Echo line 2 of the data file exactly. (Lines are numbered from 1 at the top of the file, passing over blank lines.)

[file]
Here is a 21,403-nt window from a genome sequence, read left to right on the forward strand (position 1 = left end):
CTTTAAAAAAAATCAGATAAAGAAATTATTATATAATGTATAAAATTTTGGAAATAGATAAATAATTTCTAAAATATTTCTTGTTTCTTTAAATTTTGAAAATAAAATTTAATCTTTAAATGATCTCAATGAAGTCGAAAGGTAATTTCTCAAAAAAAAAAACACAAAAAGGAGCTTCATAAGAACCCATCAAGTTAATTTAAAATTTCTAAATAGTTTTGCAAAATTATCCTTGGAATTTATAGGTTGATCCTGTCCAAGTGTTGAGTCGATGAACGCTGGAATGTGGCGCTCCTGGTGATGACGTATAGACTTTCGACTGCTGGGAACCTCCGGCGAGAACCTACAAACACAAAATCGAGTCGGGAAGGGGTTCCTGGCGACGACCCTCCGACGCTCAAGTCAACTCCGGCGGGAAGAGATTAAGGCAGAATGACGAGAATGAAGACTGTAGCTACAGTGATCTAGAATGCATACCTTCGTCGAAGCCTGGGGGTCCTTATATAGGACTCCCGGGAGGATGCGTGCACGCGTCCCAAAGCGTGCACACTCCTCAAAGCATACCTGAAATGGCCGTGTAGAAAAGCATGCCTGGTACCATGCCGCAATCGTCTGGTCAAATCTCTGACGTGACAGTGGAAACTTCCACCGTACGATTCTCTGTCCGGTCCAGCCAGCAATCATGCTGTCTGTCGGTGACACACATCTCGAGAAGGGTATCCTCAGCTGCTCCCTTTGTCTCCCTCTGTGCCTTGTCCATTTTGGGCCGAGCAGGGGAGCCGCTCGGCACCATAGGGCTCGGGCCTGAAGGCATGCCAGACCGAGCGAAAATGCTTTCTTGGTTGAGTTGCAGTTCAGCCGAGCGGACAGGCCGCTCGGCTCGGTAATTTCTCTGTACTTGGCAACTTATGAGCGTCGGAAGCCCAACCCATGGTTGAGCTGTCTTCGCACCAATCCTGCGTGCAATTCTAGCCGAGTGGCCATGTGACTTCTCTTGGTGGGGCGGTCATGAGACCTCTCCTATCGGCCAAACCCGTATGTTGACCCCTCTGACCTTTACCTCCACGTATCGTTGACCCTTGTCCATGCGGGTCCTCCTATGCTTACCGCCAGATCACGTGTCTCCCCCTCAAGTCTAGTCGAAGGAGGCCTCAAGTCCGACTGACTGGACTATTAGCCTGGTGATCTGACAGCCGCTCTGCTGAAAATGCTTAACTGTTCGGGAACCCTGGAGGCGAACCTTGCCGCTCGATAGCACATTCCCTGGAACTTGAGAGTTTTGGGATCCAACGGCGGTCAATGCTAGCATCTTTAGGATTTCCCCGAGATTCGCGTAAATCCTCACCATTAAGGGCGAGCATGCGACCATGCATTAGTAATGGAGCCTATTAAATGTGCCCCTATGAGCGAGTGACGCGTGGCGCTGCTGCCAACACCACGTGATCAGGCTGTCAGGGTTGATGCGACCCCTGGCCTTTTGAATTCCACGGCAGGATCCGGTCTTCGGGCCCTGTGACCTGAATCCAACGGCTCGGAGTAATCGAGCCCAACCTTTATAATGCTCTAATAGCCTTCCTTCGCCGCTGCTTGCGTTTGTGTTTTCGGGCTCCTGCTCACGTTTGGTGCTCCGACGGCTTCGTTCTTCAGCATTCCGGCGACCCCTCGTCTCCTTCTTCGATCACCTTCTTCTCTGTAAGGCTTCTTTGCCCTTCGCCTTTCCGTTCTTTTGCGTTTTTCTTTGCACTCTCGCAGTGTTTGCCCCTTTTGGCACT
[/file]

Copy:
CTTTAAAAAAAATCAGATAAAGAAATTATTATATAATGTATAAAATTTTGGAAATAGATAAATAATTTCTAAAATATTTCTTGTTTCTTTAAATTTTGAAAATAAAATTTAATCTTTAAATGATCTCAATGAAGTCGAAAGGTAATTTCTCAAAAAAAAAAACACAAAAAGGAGCTTCATAAGAACCCATCAAGTTAATTTAAAATTTCTAAATAGTTTTGCAAAATTATCCTTGGAATTTATAGGTTGATCCTGTCCAAGTGTTGAGTCGATGAACGCTGGAATGTGGCGCTCCTGGTGATGACGTATAGACTTTCGACTGCTGGGAACCTCCGGCGAGAACCTACAAACACAAAATCGAGTCGGGAAGGGGTTCCTGGCGACGACCCTCCGACGCTCAAGTCAACTCCGGCGGGAAGAGATTAAGGCAGAATGACGAGAATGAAGACTGTAGCTACAGTGATCTAGAATGCATACCTTCGTCGAAGCCTGGGGGTCCTTATATAGGACTCCCGGGAGGATGCGTGCACGCGTCCCAAAGCGTGCACACTCCTCAAAGCATACCTGAAATGGCCGTGTAGAAAAGCATGCCTGGTACCATGCCGCAATCGTCTGGTCAAATCTCTGACGTGACAGTGGAAACTTCCACCGTACGATTCTCTGTCCGGTCCAGCCAGCAATCATGCTGTCTGTCGGTGACACACATCTCGAGAAGGGTATCCTCAGCTGCTCCCTTTGTCTCCCTCTGTGCCTTGTCCATTTTGGGCCGAGCAGGGGAGCCGCTCGGCACCATAGGGCTCGGGCCTGAAGGCATGCCAGACCGAGCGAAAATGCTTTCTTGGTTGAGTTGCAGTTCAGCCGAGCGGACAGGCCGCTCGGCTCGGTAATTTCTCTGTACTTGGCAACTTATGAGCGTCGGAAGCCCAACCCATGGTTGAGCTGTCTTCGCACCAATCCTGCGTGCAATTCTAGCCGAGTGGCCATGTGACTTCTCTTGGTGGGGCGGTCATGAGACCTCTCCTATCGGCCAAACCCGTATGTTGACCCCTCTGACCTTTACCTCCACGTATCGTTGACCCTTGTCCATGCGGGTCCTCCTATGCTTACCGCCAGATCACGTGTCTCCCCCTCAAGTCTAGTCGAAGGAGGCCTCAAGTCCGACTGACTGGACTATTAGCCTGGTGATCTGACAGCCGCTCTGCTGAAAATGCTTAACTGTTCGGGAACCCTGGAGGCGAACCTTGCCGCTCGATAGCACATTCCCTGGAACTTGAGAGTTTTGGGATCCAACGGCGGTCAATGCTAGCATCTTTAGGATTTCCCCGAGATTCGCGTAAATCCTCACCATTAAGGGCGAGCATGCGACCATGCATTAGTAATGGAGCCTATTAAATGTGCCCCTATGAGCGAGTGACGCGTGGCGCTGCTGCCAACACCACGTGATCAGGCTGTCAGGGTTGATGCGACCCCTGGCCTTTTGAATTCCACGGCAGGATCCGGTCTTCGGGCCCTGTGACCTGAATCCAACGGCTCGGAGTAATCGAGCCCAACCTTTATAATGCTCTAATAGCCTTCCTTCGCCGCTGCTTGCGTTTGTGTTTTCGGGCTCCTGCTCACGTTTGGTGCTCCGACGGCTTCGTTCTTCAGCATTCCGGCGACCCCTCGTCTCCTTCTTCGATCACCTTCTTCTCTGTAAGGCTTCTTTGCCCTTCGCCTTTCCGTTCTTTTGCGTTTTTCTTTGCACTCTCGCAGTGTTTGCCCCTTTTGGCACT